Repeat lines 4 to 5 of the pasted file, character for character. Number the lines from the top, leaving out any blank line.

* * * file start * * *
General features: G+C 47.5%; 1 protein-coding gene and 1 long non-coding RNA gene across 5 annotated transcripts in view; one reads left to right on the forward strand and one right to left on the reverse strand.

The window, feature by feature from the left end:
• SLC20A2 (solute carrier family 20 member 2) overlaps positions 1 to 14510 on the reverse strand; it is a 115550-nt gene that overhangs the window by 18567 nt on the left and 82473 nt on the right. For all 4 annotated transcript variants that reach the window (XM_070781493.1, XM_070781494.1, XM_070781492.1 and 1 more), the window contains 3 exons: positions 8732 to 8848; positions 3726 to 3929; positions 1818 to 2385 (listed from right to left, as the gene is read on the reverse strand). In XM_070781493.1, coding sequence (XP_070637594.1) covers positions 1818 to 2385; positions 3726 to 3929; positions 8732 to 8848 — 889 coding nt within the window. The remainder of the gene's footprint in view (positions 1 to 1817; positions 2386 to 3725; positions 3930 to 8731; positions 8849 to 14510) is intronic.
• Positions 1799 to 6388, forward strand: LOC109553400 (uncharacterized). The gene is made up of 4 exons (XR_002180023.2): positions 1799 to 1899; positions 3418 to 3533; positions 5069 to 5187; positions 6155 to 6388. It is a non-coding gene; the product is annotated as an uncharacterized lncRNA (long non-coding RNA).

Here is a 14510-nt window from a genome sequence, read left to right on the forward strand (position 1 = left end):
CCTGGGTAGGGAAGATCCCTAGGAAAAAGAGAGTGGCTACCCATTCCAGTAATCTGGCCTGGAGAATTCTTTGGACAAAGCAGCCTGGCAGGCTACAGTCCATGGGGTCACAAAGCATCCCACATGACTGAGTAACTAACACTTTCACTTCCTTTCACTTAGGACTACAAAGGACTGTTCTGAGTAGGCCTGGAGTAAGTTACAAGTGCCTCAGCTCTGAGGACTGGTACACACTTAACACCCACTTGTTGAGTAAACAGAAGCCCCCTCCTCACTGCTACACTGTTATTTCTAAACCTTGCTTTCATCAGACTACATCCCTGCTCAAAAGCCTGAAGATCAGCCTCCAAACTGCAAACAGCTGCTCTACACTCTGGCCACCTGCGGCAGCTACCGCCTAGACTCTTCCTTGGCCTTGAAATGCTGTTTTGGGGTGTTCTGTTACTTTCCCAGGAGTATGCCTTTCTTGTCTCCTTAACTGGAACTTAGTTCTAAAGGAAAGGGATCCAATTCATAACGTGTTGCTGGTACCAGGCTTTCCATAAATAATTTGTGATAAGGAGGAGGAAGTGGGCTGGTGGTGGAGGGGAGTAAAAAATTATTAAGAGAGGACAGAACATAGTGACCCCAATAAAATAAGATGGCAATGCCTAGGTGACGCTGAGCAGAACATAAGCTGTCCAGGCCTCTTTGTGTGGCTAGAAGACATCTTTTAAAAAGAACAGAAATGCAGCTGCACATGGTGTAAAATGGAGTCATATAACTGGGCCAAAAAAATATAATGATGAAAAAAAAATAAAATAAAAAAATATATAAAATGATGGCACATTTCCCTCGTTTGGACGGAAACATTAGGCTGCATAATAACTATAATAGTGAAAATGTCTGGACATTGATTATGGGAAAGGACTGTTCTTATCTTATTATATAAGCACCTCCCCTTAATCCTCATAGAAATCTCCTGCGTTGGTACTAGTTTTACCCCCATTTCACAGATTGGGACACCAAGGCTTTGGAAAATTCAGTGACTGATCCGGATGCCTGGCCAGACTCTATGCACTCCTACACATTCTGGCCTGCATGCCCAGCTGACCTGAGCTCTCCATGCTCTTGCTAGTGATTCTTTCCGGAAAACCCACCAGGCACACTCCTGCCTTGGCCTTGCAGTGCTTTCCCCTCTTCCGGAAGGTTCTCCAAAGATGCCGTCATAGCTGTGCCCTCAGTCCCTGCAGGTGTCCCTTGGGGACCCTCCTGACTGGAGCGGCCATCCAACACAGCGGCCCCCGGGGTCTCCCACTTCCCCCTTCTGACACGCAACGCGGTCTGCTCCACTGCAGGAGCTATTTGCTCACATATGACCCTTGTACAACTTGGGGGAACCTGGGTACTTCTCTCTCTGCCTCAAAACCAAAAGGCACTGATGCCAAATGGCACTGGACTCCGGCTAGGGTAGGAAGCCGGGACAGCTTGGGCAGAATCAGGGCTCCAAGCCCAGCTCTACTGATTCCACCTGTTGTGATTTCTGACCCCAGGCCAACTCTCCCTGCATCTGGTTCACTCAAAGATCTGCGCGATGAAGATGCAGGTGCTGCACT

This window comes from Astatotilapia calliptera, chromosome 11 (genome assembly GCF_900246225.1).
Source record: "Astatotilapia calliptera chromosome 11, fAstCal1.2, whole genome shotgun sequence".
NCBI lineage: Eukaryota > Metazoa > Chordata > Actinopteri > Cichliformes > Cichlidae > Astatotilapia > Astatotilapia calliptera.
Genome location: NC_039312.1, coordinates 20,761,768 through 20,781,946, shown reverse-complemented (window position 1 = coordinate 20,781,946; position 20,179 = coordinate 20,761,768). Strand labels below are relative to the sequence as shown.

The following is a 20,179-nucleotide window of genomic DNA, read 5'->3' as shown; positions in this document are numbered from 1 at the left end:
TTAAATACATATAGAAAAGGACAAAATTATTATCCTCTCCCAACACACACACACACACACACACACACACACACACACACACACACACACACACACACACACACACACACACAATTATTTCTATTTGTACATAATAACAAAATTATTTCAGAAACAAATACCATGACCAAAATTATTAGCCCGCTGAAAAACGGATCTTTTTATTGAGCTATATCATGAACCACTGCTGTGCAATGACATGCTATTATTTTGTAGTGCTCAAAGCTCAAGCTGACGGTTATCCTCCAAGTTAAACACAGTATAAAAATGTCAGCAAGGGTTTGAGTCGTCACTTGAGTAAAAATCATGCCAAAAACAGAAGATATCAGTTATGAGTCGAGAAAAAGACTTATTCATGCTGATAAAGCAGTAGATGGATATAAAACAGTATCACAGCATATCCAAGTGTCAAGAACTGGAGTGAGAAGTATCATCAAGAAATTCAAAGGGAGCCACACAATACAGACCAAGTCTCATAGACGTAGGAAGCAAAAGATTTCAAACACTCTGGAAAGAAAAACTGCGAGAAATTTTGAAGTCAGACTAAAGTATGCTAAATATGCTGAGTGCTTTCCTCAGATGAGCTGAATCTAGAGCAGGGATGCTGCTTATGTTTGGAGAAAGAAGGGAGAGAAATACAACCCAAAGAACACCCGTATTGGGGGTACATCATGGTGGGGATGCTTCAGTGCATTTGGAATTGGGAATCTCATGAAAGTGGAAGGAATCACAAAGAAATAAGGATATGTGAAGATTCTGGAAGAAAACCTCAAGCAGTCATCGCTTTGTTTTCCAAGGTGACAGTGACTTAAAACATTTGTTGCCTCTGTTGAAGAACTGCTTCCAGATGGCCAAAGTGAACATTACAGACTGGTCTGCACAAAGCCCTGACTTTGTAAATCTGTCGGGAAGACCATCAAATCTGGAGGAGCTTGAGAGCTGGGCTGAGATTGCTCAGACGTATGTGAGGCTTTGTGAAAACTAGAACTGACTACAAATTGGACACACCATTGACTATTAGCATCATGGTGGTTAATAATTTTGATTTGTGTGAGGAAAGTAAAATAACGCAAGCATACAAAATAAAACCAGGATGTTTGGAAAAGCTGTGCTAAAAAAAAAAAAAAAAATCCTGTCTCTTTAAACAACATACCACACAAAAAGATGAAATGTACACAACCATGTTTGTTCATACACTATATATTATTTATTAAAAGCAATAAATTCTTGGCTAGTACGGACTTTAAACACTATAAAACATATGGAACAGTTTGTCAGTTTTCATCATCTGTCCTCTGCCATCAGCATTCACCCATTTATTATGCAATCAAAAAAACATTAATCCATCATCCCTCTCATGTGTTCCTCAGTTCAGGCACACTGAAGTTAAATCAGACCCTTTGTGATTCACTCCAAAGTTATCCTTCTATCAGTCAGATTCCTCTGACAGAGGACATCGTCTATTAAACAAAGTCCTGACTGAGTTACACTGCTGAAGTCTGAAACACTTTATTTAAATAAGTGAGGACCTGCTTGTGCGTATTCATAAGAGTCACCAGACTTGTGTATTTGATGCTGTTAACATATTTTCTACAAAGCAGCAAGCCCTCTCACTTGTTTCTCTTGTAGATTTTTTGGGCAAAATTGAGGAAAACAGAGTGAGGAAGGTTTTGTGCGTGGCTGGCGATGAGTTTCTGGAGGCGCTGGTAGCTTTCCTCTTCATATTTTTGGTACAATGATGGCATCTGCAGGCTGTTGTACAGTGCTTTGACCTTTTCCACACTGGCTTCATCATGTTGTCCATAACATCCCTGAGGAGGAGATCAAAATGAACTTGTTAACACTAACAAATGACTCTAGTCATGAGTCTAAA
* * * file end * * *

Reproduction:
• Positions 1799 to 6388, forward strand: LOC109553400 (uncharacterized). The gene is made up of 4 exons (XR_002180023.2): positions 1799 to 1899; positions 3418 to 3533; positions 5069 to 5187; positions 6155 to 6388. It is a non-coding gene; the product is annotated as an uncharacterized lncRNA (long non-coding RNA).

Here is a 14510-nt window from a genome sequence, read left to right on the forward strand (position 1 = left end):